I borrowed and adapted this recipe from Food Network’s Claire Robinson –
Here was her recipe:
- 8 thin slices pancetta (Italian pancetta (Italian pronunciation: [panˈtʃetːa]) is a type of dry cured meat, similar to bacon. It is pork belly that has been salt cured and spiced and dried for about three months (but usually not smoked))
- 8 slices brioche, about 1/2-inch thick (Brioche is a highly enriched French bread,)
- 4 ounces sharp white Cheddar, thinly sliced (recommended: Farmhouse)
- 1 large heirloom tomato, cut into 4 slices
- Kosher salt and freshly cracked black pepper
- 3 tablespoons butter, room temperature
Preheat the oven to 425 degrees F. Set a rack on a rimmed baking sheet.
Lay the pancetta slices on the rack on the baking sheet and bake until crisp, 15 to 18 minutes.
Meanwhile, set your toaster to a low setting and toast the brioche slices, (they should be slightly dry but not brown).
Lay 4 slices lightly toasted brioche on a work surface and cover the slices with half the cheese, followed by a slice of tomato. Season each sandwich with a pinch of salt and a healthy grind of black pepper. Top each with 2 pancetta rounds and the remaining cheese. Lay the remaining brioche slices on top and press down lightly. Butter the top of each sandwich with 1/2 tablespoon butter.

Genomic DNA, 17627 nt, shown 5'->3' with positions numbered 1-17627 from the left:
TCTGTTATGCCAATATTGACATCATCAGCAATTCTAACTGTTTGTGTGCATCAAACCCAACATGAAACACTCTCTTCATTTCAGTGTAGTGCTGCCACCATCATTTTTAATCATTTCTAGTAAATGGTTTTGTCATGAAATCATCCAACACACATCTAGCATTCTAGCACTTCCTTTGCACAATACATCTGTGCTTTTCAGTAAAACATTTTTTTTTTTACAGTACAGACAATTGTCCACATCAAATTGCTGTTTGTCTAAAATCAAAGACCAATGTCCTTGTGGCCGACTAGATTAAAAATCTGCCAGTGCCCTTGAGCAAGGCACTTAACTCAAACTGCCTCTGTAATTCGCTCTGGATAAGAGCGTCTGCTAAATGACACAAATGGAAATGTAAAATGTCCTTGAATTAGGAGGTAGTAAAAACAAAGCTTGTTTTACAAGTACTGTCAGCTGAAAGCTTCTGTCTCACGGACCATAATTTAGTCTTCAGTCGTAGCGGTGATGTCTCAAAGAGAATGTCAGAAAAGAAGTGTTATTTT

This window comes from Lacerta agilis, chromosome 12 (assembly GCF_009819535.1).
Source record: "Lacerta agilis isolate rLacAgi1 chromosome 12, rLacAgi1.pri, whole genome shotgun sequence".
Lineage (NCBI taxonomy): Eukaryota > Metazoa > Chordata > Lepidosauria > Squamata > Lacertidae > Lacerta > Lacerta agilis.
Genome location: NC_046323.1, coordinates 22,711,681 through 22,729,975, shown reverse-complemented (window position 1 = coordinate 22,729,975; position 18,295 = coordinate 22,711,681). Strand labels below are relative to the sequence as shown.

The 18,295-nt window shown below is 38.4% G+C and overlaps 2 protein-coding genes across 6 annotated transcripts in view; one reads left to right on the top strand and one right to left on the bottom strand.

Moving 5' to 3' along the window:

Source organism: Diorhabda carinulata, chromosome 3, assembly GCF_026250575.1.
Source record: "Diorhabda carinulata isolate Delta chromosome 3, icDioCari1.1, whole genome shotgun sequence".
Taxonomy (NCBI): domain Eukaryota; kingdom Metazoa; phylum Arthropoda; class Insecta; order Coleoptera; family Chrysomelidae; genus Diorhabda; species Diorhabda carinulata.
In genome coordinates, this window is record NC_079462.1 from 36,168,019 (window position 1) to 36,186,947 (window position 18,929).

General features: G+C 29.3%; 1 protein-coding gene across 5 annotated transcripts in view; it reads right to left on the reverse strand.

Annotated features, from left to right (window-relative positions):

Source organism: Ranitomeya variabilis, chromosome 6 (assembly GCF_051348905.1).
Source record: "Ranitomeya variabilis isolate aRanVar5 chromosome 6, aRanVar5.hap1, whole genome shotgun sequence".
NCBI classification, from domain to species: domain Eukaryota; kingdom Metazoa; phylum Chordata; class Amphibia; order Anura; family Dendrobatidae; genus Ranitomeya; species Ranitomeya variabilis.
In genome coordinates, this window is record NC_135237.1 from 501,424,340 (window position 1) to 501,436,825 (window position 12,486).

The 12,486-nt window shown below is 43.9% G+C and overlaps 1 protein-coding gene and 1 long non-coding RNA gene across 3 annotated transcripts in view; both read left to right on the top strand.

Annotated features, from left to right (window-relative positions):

Heat a large griddle pan over medium heat.
Melt the remaining tablespoon butter on the griddle pan and add the sandwiches, buttered side up. Cook until the bread is golden brown and the cheese is beginning to melt. Flip the sandwiches, press lightly, and continue cooking until golden and toasty. Transfer to a cutting board and slice the sandwiches with a serrated knife, on the diagonal. Arrange on a serving platter and serve immediately.
I adapted this a little bit. As I’ve said many times, don’t kill yourself trying to make something exactly like everyone else. Make it into something that’s cost effective for you and uses things you like.
- Instead of the brioche, I used sliced rye
- Instead of the white cheddar, I used pepper jack (if you know me, you know I love spice)
- Instead of heirloom tomatoes, I used vine ripe. Tomatoes are notoriously nasty this time of year, and the vine ripe looked the most like what I think tomatoes should look like
Here are some pictures: